Prunella vulgaris var. lanceolata
- Full sun to shade
- Moderatly moist to moderatly dry soils
- 18" in height and width (plant at 12" spacing as a groundcover)
- Garden, meadow and woodland settings, as well as mixed species turf
- Mowing and foot traffic tolerant
- An 'Underplant' species, these can grow and thrive below and between taller plants, acting as a living mulch
A small plant with some big roles to play in native plant gardens. Their common name is a strong hint that they also have big roles to play in herbal medicine apothecary, but that is a bit outside of my expertise.
If left to their own devices in an open area they grow to around 12” in height but can stretch taller when competing with neighbours for sunlight and can adapt to staying much shorter if regularly trimmed. Why would you regularly trim them you may ask? Because they are mowing tolerant and one of a few native species that I think could work together to make a nice, foot traffic tolerant, native turf.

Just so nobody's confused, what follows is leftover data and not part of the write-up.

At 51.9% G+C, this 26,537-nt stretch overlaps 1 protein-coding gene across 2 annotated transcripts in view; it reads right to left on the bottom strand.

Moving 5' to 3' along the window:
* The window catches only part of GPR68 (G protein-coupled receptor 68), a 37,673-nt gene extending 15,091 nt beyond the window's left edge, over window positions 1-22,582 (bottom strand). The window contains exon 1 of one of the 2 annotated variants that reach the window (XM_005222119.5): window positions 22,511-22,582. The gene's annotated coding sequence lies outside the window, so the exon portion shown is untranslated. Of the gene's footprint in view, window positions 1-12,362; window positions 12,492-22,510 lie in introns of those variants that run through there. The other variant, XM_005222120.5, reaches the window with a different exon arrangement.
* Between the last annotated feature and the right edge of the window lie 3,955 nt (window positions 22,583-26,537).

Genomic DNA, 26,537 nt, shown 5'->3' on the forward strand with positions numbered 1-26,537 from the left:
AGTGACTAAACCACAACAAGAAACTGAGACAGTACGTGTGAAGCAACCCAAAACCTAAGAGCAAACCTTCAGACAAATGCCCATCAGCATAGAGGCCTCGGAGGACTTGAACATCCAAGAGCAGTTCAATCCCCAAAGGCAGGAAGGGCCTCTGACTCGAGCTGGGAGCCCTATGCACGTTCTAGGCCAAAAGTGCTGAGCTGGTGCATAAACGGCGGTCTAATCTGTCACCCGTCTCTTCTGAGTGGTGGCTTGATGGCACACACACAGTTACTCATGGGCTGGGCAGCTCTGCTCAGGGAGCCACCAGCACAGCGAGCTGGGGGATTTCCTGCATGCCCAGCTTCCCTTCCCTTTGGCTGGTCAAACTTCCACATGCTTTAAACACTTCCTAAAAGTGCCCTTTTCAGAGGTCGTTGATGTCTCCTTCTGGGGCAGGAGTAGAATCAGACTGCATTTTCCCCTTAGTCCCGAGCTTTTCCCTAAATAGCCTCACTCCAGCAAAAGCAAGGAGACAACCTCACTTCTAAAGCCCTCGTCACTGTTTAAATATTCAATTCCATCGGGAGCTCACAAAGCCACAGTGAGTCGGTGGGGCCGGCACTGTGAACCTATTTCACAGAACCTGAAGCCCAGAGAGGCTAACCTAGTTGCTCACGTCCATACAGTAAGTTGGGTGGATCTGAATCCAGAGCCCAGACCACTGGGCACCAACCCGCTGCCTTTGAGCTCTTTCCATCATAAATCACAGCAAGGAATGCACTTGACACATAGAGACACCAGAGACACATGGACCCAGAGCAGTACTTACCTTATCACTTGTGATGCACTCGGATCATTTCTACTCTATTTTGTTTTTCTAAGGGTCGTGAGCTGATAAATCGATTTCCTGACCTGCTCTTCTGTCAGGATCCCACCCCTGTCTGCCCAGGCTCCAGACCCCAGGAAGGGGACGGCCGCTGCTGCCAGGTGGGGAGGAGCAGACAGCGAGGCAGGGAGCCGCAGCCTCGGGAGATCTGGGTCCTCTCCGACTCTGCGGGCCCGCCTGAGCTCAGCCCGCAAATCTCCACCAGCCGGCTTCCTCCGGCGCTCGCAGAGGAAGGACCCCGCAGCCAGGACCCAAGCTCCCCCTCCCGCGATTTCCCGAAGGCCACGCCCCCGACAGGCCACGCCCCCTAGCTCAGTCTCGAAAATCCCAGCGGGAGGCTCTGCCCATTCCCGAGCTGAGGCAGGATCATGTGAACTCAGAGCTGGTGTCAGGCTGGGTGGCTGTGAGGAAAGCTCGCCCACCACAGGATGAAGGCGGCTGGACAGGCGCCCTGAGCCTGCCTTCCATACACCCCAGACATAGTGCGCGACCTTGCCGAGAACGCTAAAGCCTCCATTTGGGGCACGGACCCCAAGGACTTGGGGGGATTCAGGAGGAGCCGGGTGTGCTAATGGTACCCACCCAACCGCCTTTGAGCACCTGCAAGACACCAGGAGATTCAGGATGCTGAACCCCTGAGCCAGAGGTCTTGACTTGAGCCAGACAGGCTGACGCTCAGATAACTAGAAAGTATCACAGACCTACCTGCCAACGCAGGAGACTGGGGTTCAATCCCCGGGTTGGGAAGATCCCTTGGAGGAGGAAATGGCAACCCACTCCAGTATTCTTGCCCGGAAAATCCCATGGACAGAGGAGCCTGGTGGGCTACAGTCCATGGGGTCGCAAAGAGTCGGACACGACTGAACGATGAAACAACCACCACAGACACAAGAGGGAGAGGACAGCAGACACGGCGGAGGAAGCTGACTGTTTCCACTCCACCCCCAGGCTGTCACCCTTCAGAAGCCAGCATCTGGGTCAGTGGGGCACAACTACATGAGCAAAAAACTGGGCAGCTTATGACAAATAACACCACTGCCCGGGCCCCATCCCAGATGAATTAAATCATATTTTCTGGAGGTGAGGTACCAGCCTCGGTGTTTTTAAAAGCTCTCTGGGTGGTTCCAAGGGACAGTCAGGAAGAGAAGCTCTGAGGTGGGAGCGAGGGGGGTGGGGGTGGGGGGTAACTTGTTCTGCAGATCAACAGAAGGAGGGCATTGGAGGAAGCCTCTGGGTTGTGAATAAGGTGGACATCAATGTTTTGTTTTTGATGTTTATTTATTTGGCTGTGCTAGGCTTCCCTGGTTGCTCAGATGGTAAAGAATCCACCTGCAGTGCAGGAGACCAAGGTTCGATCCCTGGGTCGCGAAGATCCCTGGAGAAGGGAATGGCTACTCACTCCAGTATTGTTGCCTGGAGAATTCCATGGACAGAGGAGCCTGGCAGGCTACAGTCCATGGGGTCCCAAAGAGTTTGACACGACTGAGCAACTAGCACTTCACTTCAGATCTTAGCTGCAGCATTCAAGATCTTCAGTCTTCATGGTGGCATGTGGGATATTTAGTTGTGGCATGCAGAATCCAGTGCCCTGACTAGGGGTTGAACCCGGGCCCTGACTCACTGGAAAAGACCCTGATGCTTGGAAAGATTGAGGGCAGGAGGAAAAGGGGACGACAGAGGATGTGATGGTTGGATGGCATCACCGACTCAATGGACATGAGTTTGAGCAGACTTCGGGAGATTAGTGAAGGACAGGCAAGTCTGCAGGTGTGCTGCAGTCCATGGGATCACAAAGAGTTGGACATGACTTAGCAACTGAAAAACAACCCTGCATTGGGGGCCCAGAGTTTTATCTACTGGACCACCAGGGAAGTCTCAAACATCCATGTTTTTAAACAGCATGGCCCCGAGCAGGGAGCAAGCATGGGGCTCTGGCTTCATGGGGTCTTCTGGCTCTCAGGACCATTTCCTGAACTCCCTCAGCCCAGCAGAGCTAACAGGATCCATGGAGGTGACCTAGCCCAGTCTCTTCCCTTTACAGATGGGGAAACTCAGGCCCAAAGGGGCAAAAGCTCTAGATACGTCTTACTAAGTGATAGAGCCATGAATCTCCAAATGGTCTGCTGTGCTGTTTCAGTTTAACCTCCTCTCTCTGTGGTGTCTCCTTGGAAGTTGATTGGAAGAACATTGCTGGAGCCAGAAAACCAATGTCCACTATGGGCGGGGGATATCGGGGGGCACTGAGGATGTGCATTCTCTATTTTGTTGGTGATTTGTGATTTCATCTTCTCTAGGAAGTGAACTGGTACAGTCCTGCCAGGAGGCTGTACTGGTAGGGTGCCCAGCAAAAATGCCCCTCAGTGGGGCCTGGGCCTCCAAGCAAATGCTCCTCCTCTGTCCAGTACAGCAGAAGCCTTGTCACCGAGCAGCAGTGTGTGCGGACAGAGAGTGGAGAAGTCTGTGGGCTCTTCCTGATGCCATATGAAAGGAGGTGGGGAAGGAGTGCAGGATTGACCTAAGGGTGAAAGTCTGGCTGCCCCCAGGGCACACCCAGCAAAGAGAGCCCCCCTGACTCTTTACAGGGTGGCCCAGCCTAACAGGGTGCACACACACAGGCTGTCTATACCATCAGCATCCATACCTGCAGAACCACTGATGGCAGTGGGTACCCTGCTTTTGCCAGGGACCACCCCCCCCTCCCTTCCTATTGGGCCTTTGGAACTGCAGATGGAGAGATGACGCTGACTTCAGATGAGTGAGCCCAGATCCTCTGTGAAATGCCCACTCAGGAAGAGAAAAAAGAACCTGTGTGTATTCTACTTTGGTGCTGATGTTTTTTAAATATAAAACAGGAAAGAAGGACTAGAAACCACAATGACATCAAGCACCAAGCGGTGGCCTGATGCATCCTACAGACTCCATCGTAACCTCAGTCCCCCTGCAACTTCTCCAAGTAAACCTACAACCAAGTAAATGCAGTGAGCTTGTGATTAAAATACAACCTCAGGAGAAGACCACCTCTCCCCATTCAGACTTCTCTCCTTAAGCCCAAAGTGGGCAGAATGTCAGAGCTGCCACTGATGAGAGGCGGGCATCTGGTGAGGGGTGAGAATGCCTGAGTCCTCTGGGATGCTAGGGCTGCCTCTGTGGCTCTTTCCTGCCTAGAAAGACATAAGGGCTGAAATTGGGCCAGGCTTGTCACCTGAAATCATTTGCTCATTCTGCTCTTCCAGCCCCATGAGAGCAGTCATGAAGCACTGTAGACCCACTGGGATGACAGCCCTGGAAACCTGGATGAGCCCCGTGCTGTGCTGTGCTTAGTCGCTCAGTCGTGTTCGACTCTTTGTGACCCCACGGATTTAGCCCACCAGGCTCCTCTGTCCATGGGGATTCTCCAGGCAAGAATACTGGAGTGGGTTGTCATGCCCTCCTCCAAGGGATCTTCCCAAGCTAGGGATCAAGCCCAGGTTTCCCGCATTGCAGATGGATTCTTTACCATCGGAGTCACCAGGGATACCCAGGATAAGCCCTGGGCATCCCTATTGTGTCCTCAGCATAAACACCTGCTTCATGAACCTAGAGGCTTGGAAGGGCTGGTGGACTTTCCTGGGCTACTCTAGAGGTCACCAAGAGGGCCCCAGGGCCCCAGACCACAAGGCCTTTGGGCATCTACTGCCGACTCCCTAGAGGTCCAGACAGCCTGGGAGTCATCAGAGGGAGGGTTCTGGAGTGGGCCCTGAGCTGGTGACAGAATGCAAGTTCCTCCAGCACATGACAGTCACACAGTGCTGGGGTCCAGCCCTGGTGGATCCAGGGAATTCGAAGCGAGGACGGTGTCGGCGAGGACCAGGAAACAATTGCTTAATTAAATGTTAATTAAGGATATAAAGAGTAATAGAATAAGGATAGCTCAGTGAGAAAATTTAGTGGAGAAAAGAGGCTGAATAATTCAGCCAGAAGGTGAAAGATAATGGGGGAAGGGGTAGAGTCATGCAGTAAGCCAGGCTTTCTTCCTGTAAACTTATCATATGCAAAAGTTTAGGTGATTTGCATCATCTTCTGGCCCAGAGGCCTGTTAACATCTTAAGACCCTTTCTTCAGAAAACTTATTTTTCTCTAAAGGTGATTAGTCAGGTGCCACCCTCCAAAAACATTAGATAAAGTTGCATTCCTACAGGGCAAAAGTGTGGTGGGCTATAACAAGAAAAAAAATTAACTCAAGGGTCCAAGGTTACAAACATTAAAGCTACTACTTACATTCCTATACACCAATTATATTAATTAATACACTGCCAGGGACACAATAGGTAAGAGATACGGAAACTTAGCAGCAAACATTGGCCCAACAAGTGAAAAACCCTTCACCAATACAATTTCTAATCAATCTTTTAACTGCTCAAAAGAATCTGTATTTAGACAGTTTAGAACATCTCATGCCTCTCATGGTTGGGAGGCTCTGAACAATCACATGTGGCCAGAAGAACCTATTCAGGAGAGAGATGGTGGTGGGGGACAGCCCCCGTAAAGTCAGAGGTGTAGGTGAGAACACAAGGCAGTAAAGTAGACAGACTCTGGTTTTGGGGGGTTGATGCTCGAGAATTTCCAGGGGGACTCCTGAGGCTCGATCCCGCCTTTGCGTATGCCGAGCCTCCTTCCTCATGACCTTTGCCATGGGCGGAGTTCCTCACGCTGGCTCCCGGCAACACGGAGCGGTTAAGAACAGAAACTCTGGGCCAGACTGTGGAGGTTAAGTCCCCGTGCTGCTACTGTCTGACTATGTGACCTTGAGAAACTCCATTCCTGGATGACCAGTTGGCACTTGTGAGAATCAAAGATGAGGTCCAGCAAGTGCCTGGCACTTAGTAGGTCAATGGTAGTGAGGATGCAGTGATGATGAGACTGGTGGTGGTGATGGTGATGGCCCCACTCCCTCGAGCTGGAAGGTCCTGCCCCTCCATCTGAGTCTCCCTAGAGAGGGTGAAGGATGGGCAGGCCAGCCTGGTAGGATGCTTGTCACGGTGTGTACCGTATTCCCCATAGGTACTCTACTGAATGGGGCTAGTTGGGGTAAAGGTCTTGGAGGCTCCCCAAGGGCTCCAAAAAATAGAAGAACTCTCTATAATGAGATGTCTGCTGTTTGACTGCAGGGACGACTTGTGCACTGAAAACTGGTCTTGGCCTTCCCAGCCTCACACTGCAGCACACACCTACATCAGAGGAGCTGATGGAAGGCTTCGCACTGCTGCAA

In gardens or other mixed plantings, they are one of the species that I would recommend for the oh-so-important groundcover role. They are tolerant of shade from neighbouring plants and excel at filling in the gaps that exist between and below other plants in so many garden settings. I introduced a couple into my Ottawa garden in the fall of 2020 and they have been settling in nicely.
They seem to be equally happy the sand and silt soil and heavier, clay based garden soil. They also seem to be perfectly happy in sun and a fair amount of shade. A patch that receives about 3 hours of direct sun bloomed nearly as profusely as the ones in sunny locations. I’m not sure how they would do in deep shade but I wouldn’t be surprised if they were fine, just a bit less exuberant when it comes to flowering. They are generally unbothered by dry spells but are equally unbothered by damp soil.
Overall, these are incredibly adaptable plants that I recommend as a versatile native groundcover.
The Ecosystem Companions for this Species list below shows species that Self-Heal thrives below and around, as a living mulch layer and a lovely carpet of blooms in the early summer.